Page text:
“We’re Black, We’re Queer, We’re Here” brings the intersectionality of race and sexuality to the forefront with much energy, passion and, of course, humor and entertainment. The radio show, which airs on KWCW Sundays from 3:00 p.m. to 4:00 p.m., is the creation of Whitman students Georgette Lugalia and Isiah Cocroft. On air, they discuss a wide variety of topics ranging from dating to friendships to insecurities. They also incorporate music into the show.
“We’re kind of bringing intersectionality to the Whitman campus and I guess broadly Walla Walla as well,” Cocroft said. “[The show is] about race and queer identity, and of course we talk about other things like religion, being an undocumented citizen or immigration, things like microaggressions, things we experience on Whitman campus, and we talk about things like sex, or sex tips, or dating—you know, all those kinds of things, so it’s not always about serious stuff.”
The idea for the show came when Cocroft and Lugalia worked at the same job over the summer and noticed several things: first, according to Cocroft, many people liked to listen in on their conversations (i.e., they are interesting people to listen to!), and second, they experienced microaggressions on a daily basis. Most striking to Lugalia was their shared experience of being black and queer.
“We became really, really close, and we were experiencing the same things almost, and it was so great to be able to talk about it,” Lugalia said. “And we were like, ‘Hey, maybe other people are experiencing it too–let’s see what we can do about that.’”
From there, they decided to start a show that listeners could hopefully relate to as well. It may speak most directly to people of color and queer people, but anyone can find enjoyment and insight in listening.
“I try to make it so everyone can listen to it and relate to it on some level,” Cocroft said. “People who maybe aren’t black but have different identities, or people who struggle with being a different form of sexuality, of course things like dating and sex, things that apply to a lot of people, not all people, and we of course just talk about what it’s like to be at Whitman’s campus, I know we talk about … being called the happiest school in Washington and what does that mean, what does that mean for people’s mental health, so there are some elements that are geared towards people of color and queer people, but there are some broad topics as well.”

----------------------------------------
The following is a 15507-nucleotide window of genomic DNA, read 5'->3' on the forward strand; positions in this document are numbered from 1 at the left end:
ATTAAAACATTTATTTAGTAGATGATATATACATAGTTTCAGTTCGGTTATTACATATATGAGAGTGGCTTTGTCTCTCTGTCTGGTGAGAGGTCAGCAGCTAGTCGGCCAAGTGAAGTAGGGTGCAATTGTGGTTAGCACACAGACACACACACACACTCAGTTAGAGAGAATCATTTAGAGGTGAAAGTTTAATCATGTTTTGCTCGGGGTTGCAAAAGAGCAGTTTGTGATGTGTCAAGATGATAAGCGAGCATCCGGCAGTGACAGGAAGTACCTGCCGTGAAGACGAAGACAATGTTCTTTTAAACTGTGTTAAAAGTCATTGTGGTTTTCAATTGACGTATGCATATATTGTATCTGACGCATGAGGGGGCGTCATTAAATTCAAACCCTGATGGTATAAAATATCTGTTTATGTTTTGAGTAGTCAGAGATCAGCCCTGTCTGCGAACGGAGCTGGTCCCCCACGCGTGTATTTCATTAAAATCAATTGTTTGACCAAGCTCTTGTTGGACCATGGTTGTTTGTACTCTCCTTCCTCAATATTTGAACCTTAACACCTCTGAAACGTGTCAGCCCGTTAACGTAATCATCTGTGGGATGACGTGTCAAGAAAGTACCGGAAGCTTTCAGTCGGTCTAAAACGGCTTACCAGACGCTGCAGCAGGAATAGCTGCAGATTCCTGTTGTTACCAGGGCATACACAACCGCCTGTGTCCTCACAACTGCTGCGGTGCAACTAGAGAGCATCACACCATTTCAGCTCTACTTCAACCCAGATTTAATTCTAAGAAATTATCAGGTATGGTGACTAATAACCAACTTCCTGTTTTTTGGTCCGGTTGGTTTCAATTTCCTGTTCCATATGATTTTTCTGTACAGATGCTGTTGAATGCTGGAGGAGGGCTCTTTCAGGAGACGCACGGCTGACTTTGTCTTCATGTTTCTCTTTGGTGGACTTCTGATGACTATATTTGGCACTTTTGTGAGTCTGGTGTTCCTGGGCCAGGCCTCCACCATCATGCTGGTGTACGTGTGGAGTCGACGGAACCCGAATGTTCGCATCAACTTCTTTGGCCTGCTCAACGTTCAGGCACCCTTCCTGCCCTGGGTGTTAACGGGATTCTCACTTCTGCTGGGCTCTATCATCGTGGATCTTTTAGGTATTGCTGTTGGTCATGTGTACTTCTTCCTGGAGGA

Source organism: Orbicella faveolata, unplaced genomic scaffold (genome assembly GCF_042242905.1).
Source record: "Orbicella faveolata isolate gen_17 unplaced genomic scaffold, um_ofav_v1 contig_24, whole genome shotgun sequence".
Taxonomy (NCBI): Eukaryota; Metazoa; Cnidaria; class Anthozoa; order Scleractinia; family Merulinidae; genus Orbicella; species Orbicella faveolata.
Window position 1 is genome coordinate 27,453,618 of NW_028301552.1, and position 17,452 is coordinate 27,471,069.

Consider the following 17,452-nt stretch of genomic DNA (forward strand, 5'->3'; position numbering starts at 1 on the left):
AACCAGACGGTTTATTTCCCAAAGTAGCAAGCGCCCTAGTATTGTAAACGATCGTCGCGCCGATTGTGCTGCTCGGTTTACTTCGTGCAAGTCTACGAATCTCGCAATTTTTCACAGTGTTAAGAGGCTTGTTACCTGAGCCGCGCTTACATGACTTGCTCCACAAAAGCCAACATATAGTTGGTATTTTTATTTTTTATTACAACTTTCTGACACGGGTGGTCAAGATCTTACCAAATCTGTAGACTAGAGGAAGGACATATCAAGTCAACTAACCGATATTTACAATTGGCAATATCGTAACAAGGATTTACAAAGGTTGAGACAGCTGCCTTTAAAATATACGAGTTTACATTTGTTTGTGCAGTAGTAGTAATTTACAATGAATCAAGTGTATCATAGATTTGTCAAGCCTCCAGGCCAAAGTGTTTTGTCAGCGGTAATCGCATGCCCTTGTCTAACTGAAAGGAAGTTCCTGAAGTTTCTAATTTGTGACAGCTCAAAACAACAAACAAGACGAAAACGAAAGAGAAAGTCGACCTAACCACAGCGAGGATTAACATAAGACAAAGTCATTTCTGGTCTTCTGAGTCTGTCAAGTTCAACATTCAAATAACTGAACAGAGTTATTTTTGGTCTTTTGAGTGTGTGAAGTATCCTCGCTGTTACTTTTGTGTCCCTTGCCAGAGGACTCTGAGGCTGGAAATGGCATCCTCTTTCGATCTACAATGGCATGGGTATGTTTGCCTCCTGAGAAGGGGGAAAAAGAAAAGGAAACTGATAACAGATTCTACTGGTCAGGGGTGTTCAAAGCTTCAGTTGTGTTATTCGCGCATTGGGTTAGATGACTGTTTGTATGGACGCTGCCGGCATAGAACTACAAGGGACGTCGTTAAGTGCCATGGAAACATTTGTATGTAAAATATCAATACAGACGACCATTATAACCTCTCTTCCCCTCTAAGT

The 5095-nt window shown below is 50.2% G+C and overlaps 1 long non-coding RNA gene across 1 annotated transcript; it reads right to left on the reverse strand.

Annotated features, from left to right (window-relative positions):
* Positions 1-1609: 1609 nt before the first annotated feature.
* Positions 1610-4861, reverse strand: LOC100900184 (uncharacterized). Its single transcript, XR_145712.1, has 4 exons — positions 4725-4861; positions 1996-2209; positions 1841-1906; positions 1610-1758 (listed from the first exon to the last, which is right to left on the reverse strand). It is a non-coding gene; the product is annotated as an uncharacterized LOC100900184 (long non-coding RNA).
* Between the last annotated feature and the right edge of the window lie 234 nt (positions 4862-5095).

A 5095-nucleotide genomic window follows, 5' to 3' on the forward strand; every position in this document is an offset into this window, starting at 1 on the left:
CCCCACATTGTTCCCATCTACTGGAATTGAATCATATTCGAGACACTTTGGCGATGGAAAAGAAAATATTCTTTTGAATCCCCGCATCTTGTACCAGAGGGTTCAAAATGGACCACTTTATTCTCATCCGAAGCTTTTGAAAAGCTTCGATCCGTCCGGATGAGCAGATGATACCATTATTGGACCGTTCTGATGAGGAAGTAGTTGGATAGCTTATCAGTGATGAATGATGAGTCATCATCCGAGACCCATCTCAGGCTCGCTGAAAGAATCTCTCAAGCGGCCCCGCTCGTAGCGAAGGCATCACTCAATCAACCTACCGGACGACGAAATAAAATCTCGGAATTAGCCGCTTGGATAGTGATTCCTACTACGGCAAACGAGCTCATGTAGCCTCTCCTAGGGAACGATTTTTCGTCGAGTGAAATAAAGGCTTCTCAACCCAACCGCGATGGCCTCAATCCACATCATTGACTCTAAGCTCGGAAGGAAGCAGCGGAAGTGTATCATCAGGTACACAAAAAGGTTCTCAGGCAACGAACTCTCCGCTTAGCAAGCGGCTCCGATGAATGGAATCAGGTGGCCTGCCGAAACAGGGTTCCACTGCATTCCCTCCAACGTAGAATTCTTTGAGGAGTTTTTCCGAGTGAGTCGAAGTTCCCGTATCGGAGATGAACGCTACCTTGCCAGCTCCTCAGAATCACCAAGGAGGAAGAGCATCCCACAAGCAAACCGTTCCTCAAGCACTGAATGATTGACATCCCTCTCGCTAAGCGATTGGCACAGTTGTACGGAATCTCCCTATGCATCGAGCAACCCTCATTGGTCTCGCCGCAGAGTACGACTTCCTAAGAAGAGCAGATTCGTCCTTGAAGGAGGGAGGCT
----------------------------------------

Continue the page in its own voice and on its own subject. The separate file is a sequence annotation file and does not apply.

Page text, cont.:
Aside from the show being a mode of expression and a way to share experiences, it also speaks to often-discussed topics at Whitman, such as microaggressions and issues of diversity. Cocroft noted the frequency of discussing these topics, and also the fact that these problems still exist. Lugalia agreed and added her personal take on it.
“I think the biggest thing about Whitman is that they’re P.C. to a fault sometimes,” Lugalia said. “They think they’re being helpful, but we can speak for ourselves and this platform is here to be like, hey, we don’t need allies—we need people to just give us the space to talk about our experiences. Allies are not helping us; they’re actually deterring us from being able to put our voices into action because they almost make it seem like we don’t have our own voices so we need someone else to speak for us, but that’s not what we are. Our voices are loud, we can speak, just give us the space to do it. That’s why I feel like the radio show is such a great opportunity, and we have a really good time too.”
It’s not all serious discussion, as Cocroft noted—the two love to have fun with the show. Their last episode, “Tinder, Grindr and other things that make me lose faith in the human race” consisted of them reading out failed tinder messages.
“We … talked about hookup culture along with that and microagressions we face through hookup culture, and just how that’s something we have to deal with on a day-to-day basis, and how that makes us feel and how we interact with other people that are not people of color because of it,” Lugalia said.
Neither Lugalia nor Cocroft had any specific messages they want to convey through the show, but they do have hopes for what it might do for the audience.
“[I want them] to be informed, to hear a different perspective that they’d maybe not hear so much,” Cocroft said. “Also hopefully that we’re funny or engaging enough where it’s not just about learning, it’s about laughing with us, and crying with us, and listening to some pumping tunes, so we don’t really have one singular goal in mind–just kind of offer a little slice of life.”
With that in mind, “We’re Black, We’re Queer, We’re Here” is a great, comfortable place to find two people laughing and sharing their experiences.